A remote study hub in southeast Arnhem Land is supporting the exchange of Indigenous and non-Indigenous knowledge and preparing high school graduates for university.

Nestled between the two remote communities of Numbulwar and Ngukurr at Wuyagiba outstation, Numbulwar and Ngukurr Elders launched the Wuyagiba Regional Study Hub pilot trial in 2018.

The pilot was backed by community and supported by Macquarie University, The Nature Conservancy and the Federal Government.

During the trial, academics were invited to Wuyagiba to teach university-level subjects on Country.

Macquarie University staff taught university skills, like using the Microsoft Office package, time management, budgeting and essay writing, while Elders taught local cultural knowledge, such as kinship, identity and bush medicine and looking after Country.

Dr Emilie Ens, Senior Lecturer at Macquarie University, said the study hub has exceeded expectations.

“When we set [the hub] up last year, we hoped that it would help bridge the gap for post-secondary students from the local area between remote country high school and the demands of a big city university and lifestyle,” Dr Ens said.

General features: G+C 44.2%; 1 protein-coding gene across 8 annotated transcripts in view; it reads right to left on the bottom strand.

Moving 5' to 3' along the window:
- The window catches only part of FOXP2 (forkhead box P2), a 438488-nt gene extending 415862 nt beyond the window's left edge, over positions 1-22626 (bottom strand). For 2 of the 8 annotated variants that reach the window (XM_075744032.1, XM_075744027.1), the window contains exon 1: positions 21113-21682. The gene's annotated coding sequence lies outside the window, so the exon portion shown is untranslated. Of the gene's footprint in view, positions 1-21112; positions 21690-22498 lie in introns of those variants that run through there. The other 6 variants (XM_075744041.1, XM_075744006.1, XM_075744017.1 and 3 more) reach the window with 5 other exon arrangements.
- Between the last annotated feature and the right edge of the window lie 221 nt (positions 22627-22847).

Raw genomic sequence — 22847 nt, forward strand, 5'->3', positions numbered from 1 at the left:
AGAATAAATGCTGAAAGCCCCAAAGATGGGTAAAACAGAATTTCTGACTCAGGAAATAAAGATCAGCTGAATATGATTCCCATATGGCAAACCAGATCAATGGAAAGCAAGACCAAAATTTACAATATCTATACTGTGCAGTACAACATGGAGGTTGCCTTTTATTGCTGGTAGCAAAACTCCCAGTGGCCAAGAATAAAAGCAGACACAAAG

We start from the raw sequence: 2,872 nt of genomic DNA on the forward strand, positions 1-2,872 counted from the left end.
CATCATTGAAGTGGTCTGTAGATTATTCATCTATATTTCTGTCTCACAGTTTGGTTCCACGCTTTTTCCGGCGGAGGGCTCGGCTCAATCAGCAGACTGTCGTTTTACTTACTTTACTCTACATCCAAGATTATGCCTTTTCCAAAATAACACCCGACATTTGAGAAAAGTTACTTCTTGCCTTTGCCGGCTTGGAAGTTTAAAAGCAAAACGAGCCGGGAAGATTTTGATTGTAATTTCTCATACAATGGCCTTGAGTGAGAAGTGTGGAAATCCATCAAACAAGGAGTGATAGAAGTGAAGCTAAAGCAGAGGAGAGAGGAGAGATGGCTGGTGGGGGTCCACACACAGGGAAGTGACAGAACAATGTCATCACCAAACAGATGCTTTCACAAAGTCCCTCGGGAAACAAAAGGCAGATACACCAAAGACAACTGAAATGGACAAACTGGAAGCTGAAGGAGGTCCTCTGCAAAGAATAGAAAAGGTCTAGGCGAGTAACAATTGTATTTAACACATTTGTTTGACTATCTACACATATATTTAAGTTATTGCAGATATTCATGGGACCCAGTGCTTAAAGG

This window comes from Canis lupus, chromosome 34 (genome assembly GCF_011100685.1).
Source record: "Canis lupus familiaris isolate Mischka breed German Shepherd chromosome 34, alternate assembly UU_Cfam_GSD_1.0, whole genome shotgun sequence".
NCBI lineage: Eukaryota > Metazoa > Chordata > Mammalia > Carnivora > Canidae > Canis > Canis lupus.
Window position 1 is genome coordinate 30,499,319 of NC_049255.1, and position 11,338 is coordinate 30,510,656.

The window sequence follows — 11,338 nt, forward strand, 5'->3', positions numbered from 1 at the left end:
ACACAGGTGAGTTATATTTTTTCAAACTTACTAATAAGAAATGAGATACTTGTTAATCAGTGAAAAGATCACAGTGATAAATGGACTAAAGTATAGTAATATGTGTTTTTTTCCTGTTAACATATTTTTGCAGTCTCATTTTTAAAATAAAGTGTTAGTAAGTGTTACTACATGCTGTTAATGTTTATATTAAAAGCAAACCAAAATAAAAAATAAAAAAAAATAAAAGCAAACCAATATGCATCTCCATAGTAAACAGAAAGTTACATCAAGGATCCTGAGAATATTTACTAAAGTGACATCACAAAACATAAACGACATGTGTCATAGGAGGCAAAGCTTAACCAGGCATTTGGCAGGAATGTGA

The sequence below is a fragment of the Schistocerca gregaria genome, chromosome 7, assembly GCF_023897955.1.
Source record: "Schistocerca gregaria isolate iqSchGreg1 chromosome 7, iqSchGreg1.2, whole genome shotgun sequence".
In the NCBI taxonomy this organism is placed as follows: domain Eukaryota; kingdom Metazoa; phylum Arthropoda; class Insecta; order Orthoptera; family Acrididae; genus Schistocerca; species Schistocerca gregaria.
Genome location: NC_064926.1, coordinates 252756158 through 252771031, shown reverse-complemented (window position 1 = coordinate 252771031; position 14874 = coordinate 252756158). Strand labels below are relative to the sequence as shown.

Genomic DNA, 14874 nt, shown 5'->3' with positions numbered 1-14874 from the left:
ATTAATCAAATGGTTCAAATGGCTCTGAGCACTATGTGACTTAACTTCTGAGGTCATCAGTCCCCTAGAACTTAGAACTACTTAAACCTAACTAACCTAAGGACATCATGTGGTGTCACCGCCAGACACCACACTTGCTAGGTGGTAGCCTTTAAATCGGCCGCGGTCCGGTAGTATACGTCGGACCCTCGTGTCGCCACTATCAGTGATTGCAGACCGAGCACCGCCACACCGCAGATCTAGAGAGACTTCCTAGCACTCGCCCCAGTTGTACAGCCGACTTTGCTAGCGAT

“Of the 15 students who graduated late last year, 13 of them enrolled at Macquarie University. Ten remain studying a variety of courses including education, Indigenous studies and environmental management.”

A fast-growing success, Ngukurr Elder Kevin Rogers said there are another 20 students enrolled in the course at Wuyagiba this year.

“We hope they’ll follow in the footsteps of last year’s graduates and move on to Sydney for further studies next year. They all plan on returning to Arnhem Land to practice their professions,” Mr Rogers said.

Former Wuyagiba student, Earnest Junya Daniels said going to Sydney from a remote community was a “massive change.”

“You are living a whole new chapter of life, becoming a leader in your own community. There will be many struggles that drive you to succeed. Be committed. Be adventurous and stay focused with determination. That’s what the Wuyagiba Study has allowed me to do.”